By now every MMA fan has had time to digest Conor McGregor's loss to Nate Diaz. For our ratings there are ramifications, of course. Naturally our top ten pound-for-pound rankings, where McGregor was at #9 prior to the bout, are affected.
SportsRatings MMA pound-for-pound top 20, as of March 5th bouts:
|Prev||Rank||Fighter||WC||Rating||Rated Record||Early March results|
|1||1||Jon Jones||LH||98.39||15-1-0||last win -14 months.|
|2||2||Georges St. Pierre||WW||83.61||23-2-0||last win -28 months.|
|5||5||Rafael dos Anjos||LW||73.06||16-5-0|
|11||10||Cain Velasquez||HW||46.22||10-2-0||last win -29 months.|
|113||14||Nate Diaz||WW||37.66||17-10-0||Beat #9 Conor McGregor|
|15||15||Jose Aldo||FW||37.54||17-2-0||last win -17 months.|
|9||18||Conor McGregor||WW||34.11||7-1-0||Lost to #113 Nate Diaz|
McGregor remains in the top 20 while Diaz jumps to his highest ranking ever at #14. For now, it looks like neither #5 Rafael dos Anjos nor #8 Robbie Lawler will be facing McGregor any time soon; Diaz might get a shot at either one, depending on whether he remains at 170 or returns to 155.
For our weight class ratings we face a dilemma; where do we put McGregor and Diaz? McGregor is likely to return to 145 but there's no guarantee, and Diaz's plans aren't clear either. So for now we're going to rank them where they just fought: at Welterweight. This adds to a rather confusing picture at the 170 weight class.
SportsRatings Welterweight rankings for April, 2016 (fights through March 5th)
|Prev||Rank||Fighter||WC||Rating||Rated Record||March 5 Results|
|1||1||Georges St. Pierre||WW||83.61||23-2-0||last rated win -28 months.|
|28||4||Nate Diaz||WW||37.66||17-10-0||Beat #3 Conor McGregor|
|3||6||Conor McGregor||WW||34.11||7-1-0||Lost to #28 Nate Diaz|
|6||7||Ben Askren||WW||31.18||8-0-0||last rated win -19 months.|
|8||9||Tyron Woodley||WW||29.17||10-3-0||last rated win -14 months.|
First, of course, we still rank George St. Pierre at #1, though since he hasn't fought in over two years he's declared inactive and the interim Welterweight belt goes to UFC champ and #2 Robbie Lawler. At #3 is Shinya Aoki, who fought at 155 until a recent catchweight bout with Kazushi Sakuraba. Going forward, Aoki may stay at 170 since he, along with all One Championship fighters, are moving up a weight class due to the promotion's new no-weight-cut policy. #7 Ben Askren is also affected by the policy and thus we assume he'll be fighting at 185—a Welterweight in name according to One, but a Middleweight in actual mass.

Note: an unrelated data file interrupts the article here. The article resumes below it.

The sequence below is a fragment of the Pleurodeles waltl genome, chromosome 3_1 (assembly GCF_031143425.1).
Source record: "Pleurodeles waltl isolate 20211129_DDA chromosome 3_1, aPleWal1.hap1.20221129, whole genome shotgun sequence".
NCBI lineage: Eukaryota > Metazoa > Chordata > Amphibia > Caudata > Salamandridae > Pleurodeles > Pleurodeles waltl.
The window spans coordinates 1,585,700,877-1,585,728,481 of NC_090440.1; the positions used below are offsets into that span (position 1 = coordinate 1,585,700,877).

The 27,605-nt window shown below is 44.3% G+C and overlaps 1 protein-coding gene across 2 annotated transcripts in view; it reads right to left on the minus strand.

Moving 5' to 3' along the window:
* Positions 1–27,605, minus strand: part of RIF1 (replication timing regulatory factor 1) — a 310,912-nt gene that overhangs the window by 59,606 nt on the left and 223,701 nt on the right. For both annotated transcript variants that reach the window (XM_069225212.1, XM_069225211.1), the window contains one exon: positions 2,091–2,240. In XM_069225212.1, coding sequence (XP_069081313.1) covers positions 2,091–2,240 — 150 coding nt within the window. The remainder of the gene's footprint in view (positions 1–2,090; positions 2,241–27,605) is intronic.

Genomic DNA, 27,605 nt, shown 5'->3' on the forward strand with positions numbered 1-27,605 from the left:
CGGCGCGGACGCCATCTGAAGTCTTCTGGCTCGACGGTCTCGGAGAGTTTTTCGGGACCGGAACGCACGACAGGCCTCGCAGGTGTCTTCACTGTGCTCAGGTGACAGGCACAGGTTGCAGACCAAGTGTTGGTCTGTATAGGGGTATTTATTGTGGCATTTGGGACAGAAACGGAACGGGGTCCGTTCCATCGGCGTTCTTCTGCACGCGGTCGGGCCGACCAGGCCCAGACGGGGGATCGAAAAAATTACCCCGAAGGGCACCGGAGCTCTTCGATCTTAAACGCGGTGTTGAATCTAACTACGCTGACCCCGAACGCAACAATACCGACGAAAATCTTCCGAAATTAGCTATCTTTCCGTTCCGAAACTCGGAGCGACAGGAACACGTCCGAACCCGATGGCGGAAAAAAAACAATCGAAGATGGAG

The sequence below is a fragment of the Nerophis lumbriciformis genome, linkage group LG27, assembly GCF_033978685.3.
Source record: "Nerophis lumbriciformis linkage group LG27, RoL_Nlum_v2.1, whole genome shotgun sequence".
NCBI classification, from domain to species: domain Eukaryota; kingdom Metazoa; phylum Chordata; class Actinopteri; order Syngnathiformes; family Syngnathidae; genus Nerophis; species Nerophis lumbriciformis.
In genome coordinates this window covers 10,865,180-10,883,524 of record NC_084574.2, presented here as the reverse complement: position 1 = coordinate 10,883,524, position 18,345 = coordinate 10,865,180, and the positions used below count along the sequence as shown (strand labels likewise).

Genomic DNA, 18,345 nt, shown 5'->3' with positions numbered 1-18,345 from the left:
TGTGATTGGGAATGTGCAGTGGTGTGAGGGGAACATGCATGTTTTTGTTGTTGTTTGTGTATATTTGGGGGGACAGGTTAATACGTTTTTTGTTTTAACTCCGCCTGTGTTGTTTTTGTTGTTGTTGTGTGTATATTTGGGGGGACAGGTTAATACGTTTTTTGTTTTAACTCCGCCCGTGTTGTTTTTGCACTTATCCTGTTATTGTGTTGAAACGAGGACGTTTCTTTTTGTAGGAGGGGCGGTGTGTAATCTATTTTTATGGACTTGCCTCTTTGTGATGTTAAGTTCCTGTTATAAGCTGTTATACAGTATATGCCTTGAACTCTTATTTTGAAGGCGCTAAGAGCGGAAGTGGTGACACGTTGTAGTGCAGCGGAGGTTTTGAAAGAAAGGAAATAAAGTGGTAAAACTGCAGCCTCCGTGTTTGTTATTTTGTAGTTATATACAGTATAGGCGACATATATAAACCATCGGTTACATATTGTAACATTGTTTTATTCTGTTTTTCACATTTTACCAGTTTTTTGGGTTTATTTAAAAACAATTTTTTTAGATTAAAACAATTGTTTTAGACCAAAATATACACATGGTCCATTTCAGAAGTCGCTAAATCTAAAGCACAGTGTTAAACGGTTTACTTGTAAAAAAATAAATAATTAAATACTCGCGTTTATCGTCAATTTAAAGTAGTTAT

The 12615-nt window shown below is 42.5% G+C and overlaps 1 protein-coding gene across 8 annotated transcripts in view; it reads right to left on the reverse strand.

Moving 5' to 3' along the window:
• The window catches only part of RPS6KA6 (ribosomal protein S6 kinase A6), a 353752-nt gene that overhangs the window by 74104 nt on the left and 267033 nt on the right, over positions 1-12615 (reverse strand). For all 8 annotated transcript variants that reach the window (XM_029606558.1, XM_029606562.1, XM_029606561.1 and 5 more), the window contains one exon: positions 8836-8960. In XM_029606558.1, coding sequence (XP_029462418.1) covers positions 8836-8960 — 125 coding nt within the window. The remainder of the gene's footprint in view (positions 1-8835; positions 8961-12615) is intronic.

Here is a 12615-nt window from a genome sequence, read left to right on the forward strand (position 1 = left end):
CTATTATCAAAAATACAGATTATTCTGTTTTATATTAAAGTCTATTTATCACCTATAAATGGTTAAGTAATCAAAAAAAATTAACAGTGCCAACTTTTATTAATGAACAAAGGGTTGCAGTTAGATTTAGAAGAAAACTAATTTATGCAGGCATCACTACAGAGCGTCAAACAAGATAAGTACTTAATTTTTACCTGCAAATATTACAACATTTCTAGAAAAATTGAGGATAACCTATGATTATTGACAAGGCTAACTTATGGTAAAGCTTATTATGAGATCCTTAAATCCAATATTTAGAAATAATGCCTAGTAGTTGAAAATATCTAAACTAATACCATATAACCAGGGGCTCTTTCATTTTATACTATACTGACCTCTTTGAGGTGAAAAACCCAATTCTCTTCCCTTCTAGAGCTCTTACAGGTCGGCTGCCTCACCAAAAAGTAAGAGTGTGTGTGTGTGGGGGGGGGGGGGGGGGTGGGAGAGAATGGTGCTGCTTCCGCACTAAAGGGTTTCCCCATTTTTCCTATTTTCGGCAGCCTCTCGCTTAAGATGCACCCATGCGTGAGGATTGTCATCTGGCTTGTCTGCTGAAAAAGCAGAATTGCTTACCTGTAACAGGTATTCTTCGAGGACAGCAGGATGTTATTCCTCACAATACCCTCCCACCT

Then we have Nate Diaz at #4. Diaz claimed he had told Dana White he was going to move up to 170 anyway. We'll see where he lands. #5 Donald Cerrone only recently moved up to 170 as well. Is he permanent? With Conor McGregor at #6, that leaves Lawler as the only active, permanent Welterweight among our top seven.
Rounding out the top ten we have Bellator's Benson Henderson who has fought at 170 for over a year; #9 Tyron Woodley is a true Welterweight but hasn't fought in over a year. Rousimar Palhares is serving a 2-year suspension for fighting dirty against Jake Shields.
In short, Welterweight is the most messed-up division in MMA, full of transients and the inactive. But in some ways it has the potential to be the most interesting division, too. With Diaz at least a temporary big name, Lawler a compelling belt-holder, and the possible return of GSP, the division's unpredictability might become an asset.